life, thoughts

What’s the Difference this Time?

n1ma0epI’ve still been contemplating more of the subtle differences between the two places I’ve lived in my life, Illinois and Florida. I’m skipping the very obvious weather and economic differences. I’m also not talking about people, but environments.

Illinois: The houses are much older. I’m not speaking of the Victorian homes that have character, but the Cape Cod’s, bi-levels and raised ranches. The newer homes are mostly townhouses, and there are lots of them. Then, there are the brand new mansions. They knock down a home in the middle of an old neighborhood to build them. It looks lopsided with a 900-square-foot house next to a 5000-square-foot mansion. You can see what I mean below.

mansion1 (800x443)The mansion was so big I couldn’t even get it all in the photo.

Florida: There are not many townhouses in this state, but they are overloaded with apartment buildings. There are a lot more one-story homes (ranche-style) with split floor plans (bedrooms on opposite sides of the house). I miss our house’s floor plan back in Florida.

Illinois: You can get to where you are going by cutting through lots of side streets. The speed limit is slower on side roads, but it can help avoid stand-still traffic jams.
Florida: There were mostly main streets or highways. Homes were built in walled-off subdivisions that wound around themselves and didn’t go through to more than one main road.

Illinois: Speed limits on all streets are marked slower, probably for the reason marked in the above Illinois observation.
Florida: Speed limits on all streets are marked faster.

ILHills2 (800x420) wm

Illinois: When I grew up here, I was always under the impression that Illinois was without hills. Cheeseheads (Wisconsinites) used to affectionately (or not so affectionately) call us Flatlanders. But, since we moved back, I’m noticing many of the streets we drive on are hilly (above photo is taken from a stoplight atop a hill). There is nothing especially scenic about them, but I’m surprised that I don’t remember. Perhaps living in flat, swampy Florida for so long, I am just appreciating my new surroundings more.
Florida: No hilly streets anywhere in the vicinity of where I lived, maybe with the exception of Brooksville. Most of Florida land is at sea level.

Illinois: Being on Central Standard Time, primetime TV starts at 7pm, which I can’t seem to get used to.
Florida: Being on Eastern Standard Time, primetime TV starts at 8pm, which I had a hard time adjusting to when I first moved there, too.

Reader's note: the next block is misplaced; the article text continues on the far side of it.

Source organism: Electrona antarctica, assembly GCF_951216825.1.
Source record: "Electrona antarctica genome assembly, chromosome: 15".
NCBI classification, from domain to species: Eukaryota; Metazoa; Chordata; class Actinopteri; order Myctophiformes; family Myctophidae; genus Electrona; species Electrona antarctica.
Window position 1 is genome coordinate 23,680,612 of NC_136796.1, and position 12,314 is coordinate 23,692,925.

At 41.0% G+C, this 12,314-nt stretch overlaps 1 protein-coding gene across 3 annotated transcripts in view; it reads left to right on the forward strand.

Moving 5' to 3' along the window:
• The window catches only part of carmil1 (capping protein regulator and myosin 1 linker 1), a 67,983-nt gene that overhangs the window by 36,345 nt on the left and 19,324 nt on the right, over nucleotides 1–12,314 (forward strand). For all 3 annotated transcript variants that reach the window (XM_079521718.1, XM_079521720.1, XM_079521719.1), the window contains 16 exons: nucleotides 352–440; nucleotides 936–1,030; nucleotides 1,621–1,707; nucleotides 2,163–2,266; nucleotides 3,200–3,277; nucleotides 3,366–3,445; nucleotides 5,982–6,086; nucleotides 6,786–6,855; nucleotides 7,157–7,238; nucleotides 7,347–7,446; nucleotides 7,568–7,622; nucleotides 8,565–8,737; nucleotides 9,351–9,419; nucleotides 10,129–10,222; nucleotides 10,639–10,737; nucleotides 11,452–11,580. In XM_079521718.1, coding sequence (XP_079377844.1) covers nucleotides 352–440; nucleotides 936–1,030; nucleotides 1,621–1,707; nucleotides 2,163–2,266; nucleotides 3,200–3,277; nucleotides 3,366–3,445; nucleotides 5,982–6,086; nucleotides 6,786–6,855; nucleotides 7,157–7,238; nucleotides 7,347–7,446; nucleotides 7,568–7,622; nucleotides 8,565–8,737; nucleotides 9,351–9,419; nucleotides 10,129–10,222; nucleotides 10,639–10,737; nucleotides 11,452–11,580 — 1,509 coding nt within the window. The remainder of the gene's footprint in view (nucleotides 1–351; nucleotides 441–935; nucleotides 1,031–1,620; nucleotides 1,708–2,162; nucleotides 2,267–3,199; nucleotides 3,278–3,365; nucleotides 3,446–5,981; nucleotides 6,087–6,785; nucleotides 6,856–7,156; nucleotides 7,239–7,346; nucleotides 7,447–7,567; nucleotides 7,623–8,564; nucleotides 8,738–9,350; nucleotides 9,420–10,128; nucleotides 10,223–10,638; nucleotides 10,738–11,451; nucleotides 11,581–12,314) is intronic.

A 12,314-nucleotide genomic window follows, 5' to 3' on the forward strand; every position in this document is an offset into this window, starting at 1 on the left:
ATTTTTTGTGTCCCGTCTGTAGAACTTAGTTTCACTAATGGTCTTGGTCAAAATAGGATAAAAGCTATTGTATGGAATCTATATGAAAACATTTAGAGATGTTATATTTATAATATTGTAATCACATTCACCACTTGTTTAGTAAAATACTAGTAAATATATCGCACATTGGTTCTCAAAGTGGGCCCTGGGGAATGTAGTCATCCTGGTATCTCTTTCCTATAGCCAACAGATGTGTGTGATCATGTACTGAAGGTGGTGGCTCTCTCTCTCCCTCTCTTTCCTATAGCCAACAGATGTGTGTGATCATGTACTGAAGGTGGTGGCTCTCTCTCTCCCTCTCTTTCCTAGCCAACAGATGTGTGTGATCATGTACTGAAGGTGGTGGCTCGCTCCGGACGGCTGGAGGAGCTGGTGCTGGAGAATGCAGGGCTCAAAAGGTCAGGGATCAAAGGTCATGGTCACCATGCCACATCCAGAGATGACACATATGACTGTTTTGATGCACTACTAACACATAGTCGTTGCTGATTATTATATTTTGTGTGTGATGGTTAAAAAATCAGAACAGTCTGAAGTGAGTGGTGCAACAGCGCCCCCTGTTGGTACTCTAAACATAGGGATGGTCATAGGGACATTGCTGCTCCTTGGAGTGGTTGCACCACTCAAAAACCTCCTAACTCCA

Side note: The following is not a political statement, just an observation.

Illinois: The ATM’s have way more buttons to choose. When I left 27 years ago, there were mostly native born Chicagoans. Since I returned, I’ve observed an influx of immigrants, and not from one specific country, but from all over the world. I seem to only run into native Chicagoans and English speaking people about fifty percent of the time (in stores, restaurants, post office, bank, etc).

atmlang (800x437)There is a ‘more’ button!

Florida: The ATM’s have fewer buttons to choose and automatically go to English, but there are not many native born Floridians. Many are transplants from different parts of the U.S. who are escaping northern winters. The immigrants in this state seem to be mostly from a mix of Latin American countries.

Is the place where you live like either of these two states? Can you share something different (than these things) about where you live?


19 thoughts on “What’s the Difference this Time?”

  1. We have lots of traffic circles (roundabouts) in Maryland that didn’t exist in Illinois when I was growing up. Although, I understand they’re beginning to appear. And we have history that goes back a lot farther out here. 🙂

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    1. I haven’t seen a roundabout here anywhere yet. They can get confusing if people aren’t paying attention. Yes, the history where you are is a longer one, which is always fun to explore. Thanks for sharing what it’s like by you, JM.


  2. Interesting post, Lori! I, too, notice how East Coast-centric America is.

    Out in the Pacific NW, there are very few homes with basements–too wet, I imagine. Also, on the highways (they call them freeways), there are lots of exits and entrances that are on the left side of the road. I find those very disconcerting! People are generally friendlier here–more helpful in stores, more willing to let you merge into traffic. And they recycle everything out here!

    Liked by 2 people

    1. It’s fun to have these little discoveries of differences when first settling in.

      We didn’t have basements in Florida either, since the land was at sea level.

      Left-hand exists on the highway (freeway is different for me too) DOES sound disconcerting. Something you have to learn to grow accustomed to.